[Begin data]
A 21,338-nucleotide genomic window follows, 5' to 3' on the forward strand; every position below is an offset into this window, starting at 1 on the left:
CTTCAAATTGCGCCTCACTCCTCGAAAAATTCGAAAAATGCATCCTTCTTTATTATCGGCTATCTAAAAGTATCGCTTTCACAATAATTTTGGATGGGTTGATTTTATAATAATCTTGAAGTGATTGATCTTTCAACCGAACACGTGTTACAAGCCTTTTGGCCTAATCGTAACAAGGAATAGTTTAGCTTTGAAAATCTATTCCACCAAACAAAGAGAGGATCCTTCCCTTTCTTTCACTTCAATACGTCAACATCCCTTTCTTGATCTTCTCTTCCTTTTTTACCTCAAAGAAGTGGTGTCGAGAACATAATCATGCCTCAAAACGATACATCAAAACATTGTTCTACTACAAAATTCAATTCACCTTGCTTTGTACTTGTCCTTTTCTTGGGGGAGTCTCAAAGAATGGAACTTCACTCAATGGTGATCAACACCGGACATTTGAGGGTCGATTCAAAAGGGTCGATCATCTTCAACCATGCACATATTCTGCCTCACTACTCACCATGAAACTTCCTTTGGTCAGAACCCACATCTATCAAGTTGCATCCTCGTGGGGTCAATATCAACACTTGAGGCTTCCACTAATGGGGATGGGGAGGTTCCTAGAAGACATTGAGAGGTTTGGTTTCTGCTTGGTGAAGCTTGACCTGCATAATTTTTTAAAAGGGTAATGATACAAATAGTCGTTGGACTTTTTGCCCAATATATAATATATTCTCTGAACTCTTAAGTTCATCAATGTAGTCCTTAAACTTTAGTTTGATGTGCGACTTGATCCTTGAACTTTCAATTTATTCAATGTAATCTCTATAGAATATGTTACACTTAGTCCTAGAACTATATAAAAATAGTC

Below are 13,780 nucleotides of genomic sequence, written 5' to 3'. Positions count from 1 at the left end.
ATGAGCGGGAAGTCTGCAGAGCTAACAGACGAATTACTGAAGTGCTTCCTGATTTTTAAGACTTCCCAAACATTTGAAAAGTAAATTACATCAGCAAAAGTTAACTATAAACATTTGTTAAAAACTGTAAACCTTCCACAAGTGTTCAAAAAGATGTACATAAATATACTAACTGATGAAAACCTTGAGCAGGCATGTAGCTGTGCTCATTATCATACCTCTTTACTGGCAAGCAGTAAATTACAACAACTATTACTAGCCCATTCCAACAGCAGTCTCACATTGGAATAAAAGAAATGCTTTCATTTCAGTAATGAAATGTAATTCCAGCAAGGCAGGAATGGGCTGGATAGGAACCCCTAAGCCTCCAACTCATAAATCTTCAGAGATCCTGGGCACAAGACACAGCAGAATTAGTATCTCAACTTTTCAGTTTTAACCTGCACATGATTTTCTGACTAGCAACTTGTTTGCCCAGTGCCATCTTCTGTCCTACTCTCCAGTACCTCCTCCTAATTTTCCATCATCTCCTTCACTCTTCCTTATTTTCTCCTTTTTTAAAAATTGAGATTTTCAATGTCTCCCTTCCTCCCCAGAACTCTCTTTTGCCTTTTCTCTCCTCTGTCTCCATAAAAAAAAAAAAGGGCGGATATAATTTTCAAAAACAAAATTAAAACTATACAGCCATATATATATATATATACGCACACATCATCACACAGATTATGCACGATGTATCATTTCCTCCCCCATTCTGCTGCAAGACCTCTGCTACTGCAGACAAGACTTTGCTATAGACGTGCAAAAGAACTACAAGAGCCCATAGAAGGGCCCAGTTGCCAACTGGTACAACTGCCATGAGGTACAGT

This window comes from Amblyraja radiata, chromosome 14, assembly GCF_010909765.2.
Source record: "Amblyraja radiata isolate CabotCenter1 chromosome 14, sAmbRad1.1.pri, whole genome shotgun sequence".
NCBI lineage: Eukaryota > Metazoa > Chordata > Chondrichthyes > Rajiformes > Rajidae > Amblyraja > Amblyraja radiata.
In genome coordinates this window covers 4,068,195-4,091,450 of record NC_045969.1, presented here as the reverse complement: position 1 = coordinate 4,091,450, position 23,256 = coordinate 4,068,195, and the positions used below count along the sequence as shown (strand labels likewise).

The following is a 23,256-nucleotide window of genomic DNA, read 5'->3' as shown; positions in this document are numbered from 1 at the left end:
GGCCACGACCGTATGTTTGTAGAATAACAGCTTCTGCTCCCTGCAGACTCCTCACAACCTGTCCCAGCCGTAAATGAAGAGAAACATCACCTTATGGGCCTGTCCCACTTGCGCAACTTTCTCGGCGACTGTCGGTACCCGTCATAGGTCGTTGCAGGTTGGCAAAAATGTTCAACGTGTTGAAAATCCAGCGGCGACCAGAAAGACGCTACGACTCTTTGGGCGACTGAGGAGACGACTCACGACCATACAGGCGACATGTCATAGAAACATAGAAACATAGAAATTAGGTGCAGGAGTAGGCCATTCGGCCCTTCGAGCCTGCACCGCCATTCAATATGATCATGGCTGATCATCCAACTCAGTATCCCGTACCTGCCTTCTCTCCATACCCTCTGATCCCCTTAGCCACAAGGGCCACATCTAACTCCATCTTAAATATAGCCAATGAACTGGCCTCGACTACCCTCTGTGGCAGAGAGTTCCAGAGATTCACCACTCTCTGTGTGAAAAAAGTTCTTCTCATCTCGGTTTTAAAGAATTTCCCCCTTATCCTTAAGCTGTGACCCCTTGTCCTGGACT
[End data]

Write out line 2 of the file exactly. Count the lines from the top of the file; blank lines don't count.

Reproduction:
CTTCAAATTGCGCCTCACTCCTCGAAAAATTCGAAAAATGCATCCTTCTTTATTATCGGCTATCTAAAAGTATCGCTTTCACAATAATTTTGGATGGGTTGATTTTATAATAATCTTGAAGTGATTGATCTTTCAACCGAACACGTGTTACAAGCCTTTTGGCCTAATCGTAACAAGGAATAGTTTAGCTTTGAAAATCTATTCCACCAAACAAAGAGAGGATCCTTCCCTTTCTTTCACTTCAATACGTCAACATCCCTTTCTTGATCTTCTCTTCCTTTTTTACCTCAAAGAAGTGGTGTCGAGAACATAATCATGCCTCAAAACGATACATCAAAACATTGTTCTACTACAAAATTCAATTCACCTTGCTTTGTACTTGTCCTTTTCTTGGGGGAGTCTCAAAGAATGGAACTTCACTCAATGGTGATCAACACCGGACATTTGAGGGTCGATTCAAAAGGGTCGATCATCTTCAACCATGCACATATTCTGCCTCACTACTCACCATGAAACTTCCTTTGGTCAGAACCCACATCTATCAAGTTGCATCCTCGTGGGGTCAATATCAACACTTGAGGCTTCCACTAATGGGGATGGGGAGGTTCCTAGAAGACATTGAGAGGTTTGGTTTCTGCTTGGTGAAGCTTGACCTGCATAATTTTTTAAAAGGGTAATGATACAAATAGTCGTTGGACTTTTTGCCCAATATATAATATATTCTCTGAACTCTTAAGTTCATCAATGTAGTCCTTAAACTTTAGTTTGATGTGCGACTTGATCCTTGAACTTTCAATTTATTCAATGTAATCTCTATAGAATATGTTACACTTAGTCCTAGAACTATATAAAAATAGTC